U.S. Municipal-Bond Probe Tied to MuniBrokers Said Set to CloseBy and
Justice Department lawyers said to recommend ending probe
MuniBrokers says it cooperated with antitrust investigation
The U.S. is poised to close an antitrust investigation in the municipal-bond market involving the operator of an Internet-based trading platform that distributes offerings for brokers, according to a person familiar with the matter.
MuniBrokers.com was contacted by the Justice Department’s antitrust division in April as part of a general inquiry, said Ed Smith, general counsel at Hartfield, Titus & Donnelly LLC, which owns the service. Justice Department lawyers have since recommended closing the probe, according to the person, who declined to be named because the matter isn’t public.
Trading in the $3.6 trillion state and local debt market is handled over-the-counter by dealers, rather than exchanges. Investors looking to trade in the secondary market must buy or sell exclusively through dealers. These dealers can turn to inter-dealer brokers to facilitate trades.
Law360, a legal-news service, reported Wednesday that the Justice Department was investigating whether firms using MuniBrokers.com’s trading system have agreed or have been forced to boycott competing services, citing unnamed sources close to the probe.
Smith said MuniBrokers.com doesn’t restrict people from using the service and said they are not a target of an investigation. Jay Caldas, MuniBrokers.com president, said the trading system hasn’t restricted the nine inter-dealer brokers that use it from using other systems, nor has there been any agreement among them to shun other systems.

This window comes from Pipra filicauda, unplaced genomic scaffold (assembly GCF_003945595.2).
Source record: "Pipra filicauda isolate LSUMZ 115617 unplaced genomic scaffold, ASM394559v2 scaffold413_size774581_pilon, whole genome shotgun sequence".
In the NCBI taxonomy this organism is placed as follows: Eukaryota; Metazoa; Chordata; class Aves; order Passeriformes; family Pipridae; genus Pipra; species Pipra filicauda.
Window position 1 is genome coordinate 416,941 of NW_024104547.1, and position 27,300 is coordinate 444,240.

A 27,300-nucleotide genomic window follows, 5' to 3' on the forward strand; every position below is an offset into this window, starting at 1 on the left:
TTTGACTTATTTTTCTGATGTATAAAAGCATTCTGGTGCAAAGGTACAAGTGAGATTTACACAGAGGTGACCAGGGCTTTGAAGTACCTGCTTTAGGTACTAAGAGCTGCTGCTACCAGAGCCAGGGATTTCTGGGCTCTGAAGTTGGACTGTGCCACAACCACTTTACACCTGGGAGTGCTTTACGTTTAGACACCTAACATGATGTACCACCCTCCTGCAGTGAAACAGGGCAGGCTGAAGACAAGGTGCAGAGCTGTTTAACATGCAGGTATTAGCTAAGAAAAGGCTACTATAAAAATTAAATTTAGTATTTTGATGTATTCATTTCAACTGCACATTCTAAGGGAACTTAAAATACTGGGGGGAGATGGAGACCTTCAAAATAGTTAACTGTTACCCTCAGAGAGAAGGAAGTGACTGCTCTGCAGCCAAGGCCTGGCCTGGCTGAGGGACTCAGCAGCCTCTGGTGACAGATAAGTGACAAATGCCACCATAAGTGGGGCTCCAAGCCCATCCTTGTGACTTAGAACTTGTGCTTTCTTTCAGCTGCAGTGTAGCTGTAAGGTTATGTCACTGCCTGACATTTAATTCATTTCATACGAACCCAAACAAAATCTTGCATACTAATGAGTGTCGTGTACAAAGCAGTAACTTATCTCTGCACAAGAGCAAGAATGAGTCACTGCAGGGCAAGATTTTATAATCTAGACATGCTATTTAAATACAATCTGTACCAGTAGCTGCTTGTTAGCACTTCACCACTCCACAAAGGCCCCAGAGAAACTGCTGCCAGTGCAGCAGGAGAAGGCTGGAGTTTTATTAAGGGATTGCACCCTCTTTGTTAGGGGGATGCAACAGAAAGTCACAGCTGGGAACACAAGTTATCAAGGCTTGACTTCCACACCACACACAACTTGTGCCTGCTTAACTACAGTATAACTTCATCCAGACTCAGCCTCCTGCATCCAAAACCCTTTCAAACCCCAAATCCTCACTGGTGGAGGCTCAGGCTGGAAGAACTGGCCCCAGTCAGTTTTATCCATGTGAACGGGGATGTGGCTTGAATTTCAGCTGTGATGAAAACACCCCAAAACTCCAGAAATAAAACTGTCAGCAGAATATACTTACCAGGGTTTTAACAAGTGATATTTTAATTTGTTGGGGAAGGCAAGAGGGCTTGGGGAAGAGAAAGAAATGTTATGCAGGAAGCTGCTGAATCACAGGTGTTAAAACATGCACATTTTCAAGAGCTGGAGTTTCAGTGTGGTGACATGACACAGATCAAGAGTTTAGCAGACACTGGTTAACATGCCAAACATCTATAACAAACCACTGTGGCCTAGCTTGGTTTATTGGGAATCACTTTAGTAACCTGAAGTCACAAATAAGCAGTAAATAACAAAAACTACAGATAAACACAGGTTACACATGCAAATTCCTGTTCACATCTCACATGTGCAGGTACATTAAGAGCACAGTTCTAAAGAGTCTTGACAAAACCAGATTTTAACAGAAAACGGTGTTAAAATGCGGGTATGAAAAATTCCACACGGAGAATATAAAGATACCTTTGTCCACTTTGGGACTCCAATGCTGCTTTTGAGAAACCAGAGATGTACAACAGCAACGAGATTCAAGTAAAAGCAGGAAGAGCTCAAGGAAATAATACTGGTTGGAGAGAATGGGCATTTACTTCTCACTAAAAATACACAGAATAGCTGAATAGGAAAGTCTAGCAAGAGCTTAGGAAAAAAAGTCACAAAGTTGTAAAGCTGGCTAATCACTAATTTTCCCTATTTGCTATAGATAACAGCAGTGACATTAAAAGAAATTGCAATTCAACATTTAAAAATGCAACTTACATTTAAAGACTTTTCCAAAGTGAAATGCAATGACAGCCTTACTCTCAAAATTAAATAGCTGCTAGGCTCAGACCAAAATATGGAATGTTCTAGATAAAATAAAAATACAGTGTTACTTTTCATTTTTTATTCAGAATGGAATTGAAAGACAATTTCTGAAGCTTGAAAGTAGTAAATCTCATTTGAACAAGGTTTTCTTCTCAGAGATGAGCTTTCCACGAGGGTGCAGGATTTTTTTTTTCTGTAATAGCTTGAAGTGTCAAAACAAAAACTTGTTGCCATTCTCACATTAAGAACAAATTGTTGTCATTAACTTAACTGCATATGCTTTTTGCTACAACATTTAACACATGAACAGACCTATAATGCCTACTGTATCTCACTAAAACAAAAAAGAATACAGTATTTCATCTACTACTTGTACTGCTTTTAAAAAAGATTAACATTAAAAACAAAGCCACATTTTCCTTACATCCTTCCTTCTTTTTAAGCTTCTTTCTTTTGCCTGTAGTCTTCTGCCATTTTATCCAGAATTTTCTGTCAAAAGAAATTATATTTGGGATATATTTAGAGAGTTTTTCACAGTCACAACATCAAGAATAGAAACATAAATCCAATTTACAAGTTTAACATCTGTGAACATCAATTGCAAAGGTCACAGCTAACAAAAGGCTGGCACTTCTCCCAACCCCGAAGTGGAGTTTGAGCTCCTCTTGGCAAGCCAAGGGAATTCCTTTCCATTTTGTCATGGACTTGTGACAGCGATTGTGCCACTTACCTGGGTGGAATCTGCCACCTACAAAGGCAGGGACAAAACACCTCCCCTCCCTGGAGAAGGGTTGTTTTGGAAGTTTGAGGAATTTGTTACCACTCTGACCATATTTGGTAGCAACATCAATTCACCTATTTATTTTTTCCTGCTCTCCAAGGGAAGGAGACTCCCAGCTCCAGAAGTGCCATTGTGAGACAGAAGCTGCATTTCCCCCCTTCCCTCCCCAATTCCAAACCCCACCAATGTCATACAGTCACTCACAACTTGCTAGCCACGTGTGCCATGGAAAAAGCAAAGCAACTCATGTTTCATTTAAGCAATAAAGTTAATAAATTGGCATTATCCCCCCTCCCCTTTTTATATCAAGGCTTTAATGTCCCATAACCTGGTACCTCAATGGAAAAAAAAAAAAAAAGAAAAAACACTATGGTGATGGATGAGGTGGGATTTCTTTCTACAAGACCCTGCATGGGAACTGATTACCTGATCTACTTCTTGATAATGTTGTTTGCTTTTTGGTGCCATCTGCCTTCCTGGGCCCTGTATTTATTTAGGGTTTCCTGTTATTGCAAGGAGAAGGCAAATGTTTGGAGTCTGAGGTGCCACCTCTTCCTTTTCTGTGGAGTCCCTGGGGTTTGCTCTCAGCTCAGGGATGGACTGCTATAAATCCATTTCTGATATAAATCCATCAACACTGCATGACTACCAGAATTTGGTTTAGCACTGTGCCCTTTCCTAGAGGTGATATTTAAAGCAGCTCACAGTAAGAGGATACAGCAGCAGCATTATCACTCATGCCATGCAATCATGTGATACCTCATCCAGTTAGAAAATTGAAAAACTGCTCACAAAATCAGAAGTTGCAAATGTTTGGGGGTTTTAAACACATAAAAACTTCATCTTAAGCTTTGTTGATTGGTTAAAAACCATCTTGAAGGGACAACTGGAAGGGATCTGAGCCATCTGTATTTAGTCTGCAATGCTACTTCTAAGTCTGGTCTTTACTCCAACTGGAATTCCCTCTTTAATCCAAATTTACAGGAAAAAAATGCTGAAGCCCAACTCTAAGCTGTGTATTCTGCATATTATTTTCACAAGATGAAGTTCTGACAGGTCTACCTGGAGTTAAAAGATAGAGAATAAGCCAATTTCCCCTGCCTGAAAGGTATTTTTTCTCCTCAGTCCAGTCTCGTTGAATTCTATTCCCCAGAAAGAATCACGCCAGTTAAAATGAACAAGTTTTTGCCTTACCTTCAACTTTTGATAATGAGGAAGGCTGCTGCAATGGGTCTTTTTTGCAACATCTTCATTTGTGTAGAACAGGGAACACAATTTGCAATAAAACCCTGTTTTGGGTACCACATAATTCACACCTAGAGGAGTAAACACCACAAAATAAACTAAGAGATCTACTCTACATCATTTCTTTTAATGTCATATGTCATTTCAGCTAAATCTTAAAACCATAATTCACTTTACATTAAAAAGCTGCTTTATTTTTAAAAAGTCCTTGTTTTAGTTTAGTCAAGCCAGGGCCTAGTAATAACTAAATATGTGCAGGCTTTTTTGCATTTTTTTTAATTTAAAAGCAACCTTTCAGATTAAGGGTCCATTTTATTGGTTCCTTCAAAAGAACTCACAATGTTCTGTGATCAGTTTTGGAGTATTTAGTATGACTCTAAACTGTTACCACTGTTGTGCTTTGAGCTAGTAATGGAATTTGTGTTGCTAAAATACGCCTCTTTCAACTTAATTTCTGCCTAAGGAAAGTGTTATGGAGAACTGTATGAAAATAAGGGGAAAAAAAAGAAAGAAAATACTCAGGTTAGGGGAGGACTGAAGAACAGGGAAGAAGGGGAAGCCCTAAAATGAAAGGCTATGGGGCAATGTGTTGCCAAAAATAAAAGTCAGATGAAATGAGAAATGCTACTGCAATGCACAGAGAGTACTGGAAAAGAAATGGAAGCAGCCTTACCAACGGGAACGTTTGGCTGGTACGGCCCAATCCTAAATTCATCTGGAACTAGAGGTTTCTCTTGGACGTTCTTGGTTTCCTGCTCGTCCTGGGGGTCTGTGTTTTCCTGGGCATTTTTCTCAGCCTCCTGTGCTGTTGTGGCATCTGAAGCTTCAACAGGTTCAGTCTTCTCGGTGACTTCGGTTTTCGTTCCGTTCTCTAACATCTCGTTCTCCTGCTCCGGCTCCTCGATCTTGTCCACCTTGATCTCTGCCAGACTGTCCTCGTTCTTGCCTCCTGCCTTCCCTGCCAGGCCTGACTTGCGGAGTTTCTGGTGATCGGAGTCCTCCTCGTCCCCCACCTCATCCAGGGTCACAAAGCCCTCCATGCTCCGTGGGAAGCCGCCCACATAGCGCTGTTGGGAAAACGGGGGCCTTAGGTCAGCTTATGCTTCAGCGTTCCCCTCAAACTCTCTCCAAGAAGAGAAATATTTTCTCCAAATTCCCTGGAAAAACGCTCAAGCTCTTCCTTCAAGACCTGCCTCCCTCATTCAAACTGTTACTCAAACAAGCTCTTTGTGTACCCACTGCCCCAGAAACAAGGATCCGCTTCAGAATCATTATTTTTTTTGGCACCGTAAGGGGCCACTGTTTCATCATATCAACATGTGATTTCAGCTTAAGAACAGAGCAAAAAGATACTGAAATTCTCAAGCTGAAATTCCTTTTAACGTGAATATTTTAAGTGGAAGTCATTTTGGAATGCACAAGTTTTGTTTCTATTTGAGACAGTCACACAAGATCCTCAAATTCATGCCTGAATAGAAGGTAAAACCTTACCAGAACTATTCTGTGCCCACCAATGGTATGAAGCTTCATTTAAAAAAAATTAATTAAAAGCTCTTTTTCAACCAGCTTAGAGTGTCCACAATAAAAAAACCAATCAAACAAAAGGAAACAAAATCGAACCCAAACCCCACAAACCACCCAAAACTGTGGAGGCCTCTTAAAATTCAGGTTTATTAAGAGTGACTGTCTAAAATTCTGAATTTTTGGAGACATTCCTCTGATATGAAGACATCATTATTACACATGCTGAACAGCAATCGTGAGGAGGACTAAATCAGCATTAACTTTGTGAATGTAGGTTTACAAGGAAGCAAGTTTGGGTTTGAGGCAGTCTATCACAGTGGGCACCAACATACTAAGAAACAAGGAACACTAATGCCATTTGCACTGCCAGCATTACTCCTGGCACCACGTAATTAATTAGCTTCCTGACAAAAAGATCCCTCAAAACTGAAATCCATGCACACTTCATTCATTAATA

“We distribute to other platforms, we enhance transparency,” said Caldas. “We in no way restrict any of the participants in MuniBrokers.”
MuniBrokers.com’s website distributes bid lists to 1,400 users at 250 firms and to third-parties, including Bloomberg LP, which provides the information to clients. Brokers that use other software to circulate information can join MuniBrokers.com if they choose, Smith said.
Jersey City, New Jersey-based MuniBrokers.com began operations in 2014. Smith said he hasn’t heard much from the government in the last few months.
“It’s been very quiet,” he said. “They’re trying to figure out how we operate. They’re trying to figure out what you guys do, what’s your business model, what’s your marketplace.”
Peter Carr, a Justice Department spokesman, declined to comment.
About 35,000 offerings and 2,500 to 3,000 bids-wanted are displayed daily, said Caldas. It competes with Fabkom, another trading-system for brokers founded in 1990.
“They were in this space alone for 20 years until we entered in,” Caldas said.
The nine firms that use MuniBrokers.com are: Butler Muni LLC; Chapdelaine & Co.; Clayton, Lowell & Conger; Hartfield Titus; Regional Brokers Inc.; RW Smith & Associates Inc.; Sentinel Brokers Co.; Stark Municipal Brokers; and Wolfe & Hurst Bond Brokers Inc.
In a February 2015 speech, U.S. Securities and Exchange Commission member Luis Aguilar said there’s evidence that dealers have refused to disclose to clients quotes they get through electronic platforms or contacts with other dealers.
“These factors have conspired to create a market that is more illiquid, opaque, costly, and unfair that it should be,” Aguilar said.
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